Former president of the American Sociological Association, Cynthia Fuchs Epstein, remarked in 2006 “that the boundary based on sex creates the most fundamental social divide”. Therefore, scholars should take this divide into account when studying a social phenomenon. The statement was bold, and still is as it suggests that gender is at the root of social ills (and hence the solutions to them). Nevertheless, I want to suggest that an extreme manifestation of this divide, toxic masculinity, can be used to explain a contemporary social malaise, that is (the mindsets of) individuals who commit acts of terrorism in the name of religion. A brief explanation of toxic masculinity would help set the tone for its link to religious extremism.
In academic parlance, toxic masculinity describes negative socially constructed attitudes towards the male gender role. ‘Toxic’ refers to the effect this strand of masculinity can have on men (and women for that matter). It may be emotional damage in the sense of having to suppress interests and emotions traditionally seen as feminine such as being thought that “men don’t cry”. Then of course there is the physical manifestation of this toxicity where the man resorts to violence to demonstrate his masculinity which also helps to keep feminization at bay. The whole point of toxic masculinity is to show that masculinity is exclusive and exclusive at all costs to the individual. It offers no alternative discursive space for men who enjoy baking or cry easily. It encourages emotional distance and can lead to physical violence in one.
The link between toxic masculinity and violence committed in the name of religion is unmistakable. Muslims today dominate the headlines when incidents of religious extremism transpire. It is then common for innocent Muslims to have to explain to non-Muslims why these terrorists do what they do. Apart from the fact that there are non- Muslims who commit violence in the name of religion (one may think of the Christian fundamentalists in the US), there is one common factor among these terrorists acts: the perpetrators are almost always men. Other than religion, gender needs to be another social category studied to understand why men commit such violence. There has to be something wrong with the way these men are raised in their families. They may be indoctrinated to view women as inferior so that violence is seen as a naturally masculine form of expressing this superiority. It is an extreme form of patriarchy that normalizes violence against women, which then sets the precedent for violence against anyone who is seen to possess deviant religious beliefs.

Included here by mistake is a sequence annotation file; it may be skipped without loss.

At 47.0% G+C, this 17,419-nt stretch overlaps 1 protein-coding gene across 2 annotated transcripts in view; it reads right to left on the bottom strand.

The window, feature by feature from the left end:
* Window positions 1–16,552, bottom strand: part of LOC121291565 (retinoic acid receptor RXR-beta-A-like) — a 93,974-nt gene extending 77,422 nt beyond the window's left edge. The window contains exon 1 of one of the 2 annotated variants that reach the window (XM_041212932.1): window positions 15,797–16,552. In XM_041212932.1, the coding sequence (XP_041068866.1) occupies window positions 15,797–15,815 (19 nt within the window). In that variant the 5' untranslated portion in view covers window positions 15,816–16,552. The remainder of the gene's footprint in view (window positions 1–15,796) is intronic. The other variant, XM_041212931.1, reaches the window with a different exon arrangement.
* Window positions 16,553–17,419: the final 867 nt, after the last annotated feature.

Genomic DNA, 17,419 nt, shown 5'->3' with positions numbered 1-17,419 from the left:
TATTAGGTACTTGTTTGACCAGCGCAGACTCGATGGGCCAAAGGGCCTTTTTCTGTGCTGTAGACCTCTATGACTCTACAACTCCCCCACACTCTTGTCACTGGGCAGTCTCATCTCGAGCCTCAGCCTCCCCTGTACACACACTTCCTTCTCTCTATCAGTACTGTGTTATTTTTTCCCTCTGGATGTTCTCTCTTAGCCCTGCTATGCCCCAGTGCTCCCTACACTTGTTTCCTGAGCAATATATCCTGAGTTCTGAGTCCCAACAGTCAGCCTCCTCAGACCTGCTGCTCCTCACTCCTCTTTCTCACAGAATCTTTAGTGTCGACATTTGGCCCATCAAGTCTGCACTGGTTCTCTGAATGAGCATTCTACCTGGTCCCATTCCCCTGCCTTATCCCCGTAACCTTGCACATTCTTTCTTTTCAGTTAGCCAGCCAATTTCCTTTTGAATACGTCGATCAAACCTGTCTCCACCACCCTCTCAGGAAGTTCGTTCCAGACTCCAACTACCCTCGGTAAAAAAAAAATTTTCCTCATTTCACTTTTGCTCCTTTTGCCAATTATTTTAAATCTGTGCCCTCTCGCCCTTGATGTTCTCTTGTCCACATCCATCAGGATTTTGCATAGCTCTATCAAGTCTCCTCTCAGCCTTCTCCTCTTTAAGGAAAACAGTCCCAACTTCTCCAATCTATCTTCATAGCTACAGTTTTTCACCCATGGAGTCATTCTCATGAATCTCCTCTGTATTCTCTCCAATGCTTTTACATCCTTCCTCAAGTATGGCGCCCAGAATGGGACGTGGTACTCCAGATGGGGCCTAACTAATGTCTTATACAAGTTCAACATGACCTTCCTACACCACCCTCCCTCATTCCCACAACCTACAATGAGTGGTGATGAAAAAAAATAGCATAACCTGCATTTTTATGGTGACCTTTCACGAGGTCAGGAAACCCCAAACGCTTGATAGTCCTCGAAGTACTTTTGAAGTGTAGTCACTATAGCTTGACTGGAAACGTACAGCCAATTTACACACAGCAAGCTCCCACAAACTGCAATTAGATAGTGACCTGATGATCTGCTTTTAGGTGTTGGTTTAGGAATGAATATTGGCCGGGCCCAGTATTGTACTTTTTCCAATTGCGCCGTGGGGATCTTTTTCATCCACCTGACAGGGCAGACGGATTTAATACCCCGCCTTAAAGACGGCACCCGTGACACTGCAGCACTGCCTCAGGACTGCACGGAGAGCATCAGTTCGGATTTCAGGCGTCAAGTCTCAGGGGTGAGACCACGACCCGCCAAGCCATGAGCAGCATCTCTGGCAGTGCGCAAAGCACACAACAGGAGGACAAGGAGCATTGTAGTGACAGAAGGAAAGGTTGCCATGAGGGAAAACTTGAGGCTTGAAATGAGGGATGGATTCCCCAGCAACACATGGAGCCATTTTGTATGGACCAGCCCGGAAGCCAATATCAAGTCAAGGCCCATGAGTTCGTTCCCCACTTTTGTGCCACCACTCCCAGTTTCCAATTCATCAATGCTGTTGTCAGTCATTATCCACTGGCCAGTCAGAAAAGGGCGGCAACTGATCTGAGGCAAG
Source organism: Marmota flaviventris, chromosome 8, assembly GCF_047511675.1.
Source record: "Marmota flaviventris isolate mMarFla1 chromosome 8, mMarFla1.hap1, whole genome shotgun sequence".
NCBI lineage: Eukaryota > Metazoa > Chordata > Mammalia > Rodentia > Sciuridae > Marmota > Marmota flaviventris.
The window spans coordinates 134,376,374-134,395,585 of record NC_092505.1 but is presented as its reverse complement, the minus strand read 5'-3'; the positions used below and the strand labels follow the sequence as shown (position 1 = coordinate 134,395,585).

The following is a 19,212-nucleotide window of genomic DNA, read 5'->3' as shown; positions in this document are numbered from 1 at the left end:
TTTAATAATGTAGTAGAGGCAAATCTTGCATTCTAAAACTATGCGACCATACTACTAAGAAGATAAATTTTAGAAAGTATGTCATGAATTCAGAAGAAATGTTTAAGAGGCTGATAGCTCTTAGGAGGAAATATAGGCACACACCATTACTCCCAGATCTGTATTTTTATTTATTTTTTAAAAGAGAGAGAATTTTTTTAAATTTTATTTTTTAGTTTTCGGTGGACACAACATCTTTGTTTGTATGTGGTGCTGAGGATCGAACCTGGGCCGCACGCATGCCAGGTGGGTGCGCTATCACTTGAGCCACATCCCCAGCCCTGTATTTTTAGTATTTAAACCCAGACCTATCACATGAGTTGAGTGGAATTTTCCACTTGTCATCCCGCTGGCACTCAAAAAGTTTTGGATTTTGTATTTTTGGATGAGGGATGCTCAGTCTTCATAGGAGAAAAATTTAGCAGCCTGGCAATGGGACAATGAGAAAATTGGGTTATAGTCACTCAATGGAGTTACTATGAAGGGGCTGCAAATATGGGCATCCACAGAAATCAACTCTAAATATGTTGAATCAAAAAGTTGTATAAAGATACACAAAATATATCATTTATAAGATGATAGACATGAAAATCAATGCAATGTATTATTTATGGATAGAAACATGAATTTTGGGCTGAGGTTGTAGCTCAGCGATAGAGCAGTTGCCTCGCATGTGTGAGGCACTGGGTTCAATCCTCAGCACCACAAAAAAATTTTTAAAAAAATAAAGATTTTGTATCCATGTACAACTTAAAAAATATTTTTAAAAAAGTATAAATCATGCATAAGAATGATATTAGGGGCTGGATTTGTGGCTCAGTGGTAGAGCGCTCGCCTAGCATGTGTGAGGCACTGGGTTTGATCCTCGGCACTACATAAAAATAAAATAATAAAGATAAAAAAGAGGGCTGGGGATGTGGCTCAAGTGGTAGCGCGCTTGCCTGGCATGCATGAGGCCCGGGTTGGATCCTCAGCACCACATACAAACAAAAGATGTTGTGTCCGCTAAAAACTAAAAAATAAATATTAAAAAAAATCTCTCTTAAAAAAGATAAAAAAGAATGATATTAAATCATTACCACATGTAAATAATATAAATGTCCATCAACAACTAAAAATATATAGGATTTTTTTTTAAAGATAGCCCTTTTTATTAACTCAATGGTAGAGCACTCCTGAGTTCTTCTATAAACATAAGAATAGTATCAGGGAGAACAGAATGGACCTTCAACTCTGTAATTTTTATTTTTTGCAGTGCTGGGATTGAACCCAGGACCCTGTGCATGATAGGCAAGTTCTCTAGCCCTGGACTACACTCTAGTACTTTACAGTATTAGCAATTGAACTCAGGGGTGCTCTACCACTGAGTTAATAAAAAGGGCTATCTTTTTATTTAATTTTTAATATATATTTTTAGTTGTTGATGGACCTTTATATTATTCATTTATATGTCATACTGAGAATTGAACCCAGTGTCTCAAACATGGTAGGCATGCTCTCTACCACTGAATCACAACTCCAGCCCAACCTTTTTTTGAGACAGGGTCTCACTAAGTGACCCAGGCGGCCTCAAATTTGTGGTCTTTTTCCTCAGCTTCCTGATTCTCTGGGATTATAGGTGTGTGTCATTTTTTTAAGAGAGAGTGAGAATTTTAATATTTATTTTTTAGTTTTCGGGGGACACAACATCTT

The link between toxic masculinity and violence, whether committed in the name of religion or not, can also be seen in attacks where the victims are male individuals who do not conform to the heteronormativity that the perpetrator espouses. The Orlando night club murderer Omar Mateen shows how toxic masculinity promotes inequality by literally getting rid of deviant men, in this case homosexuals. For an attitude that is so destructive, toxic masculinity is also very basic as its roots go back to the household; there are news reports explaining how a significant number of men who kill have committed domestic violence. Toxic masculinity espouses the absence of empathy in men so that taking someone’s life is routine behaviour, if not honourable.
The reality is toxic masculinity knows no race nor religion. While extreme interpretations of religion can be used to explain why an individual commits a terrorist act (one done in the name of religion), it is not enough. Instilling religiosity and a thirst for religious knowledge in young men should not be divorced from efforts at instilling attitudes like chivalry and empathy in these same individuals. A nation reacts only when toxic masculinity is manifested publicly through a terrorist act committed by a zealot. Yet, this panic is a late reaction to the men who already feel entitled from young. Toxic masculinity begins at home. If we realize this fact, we can start changing the way we raise boys to be men.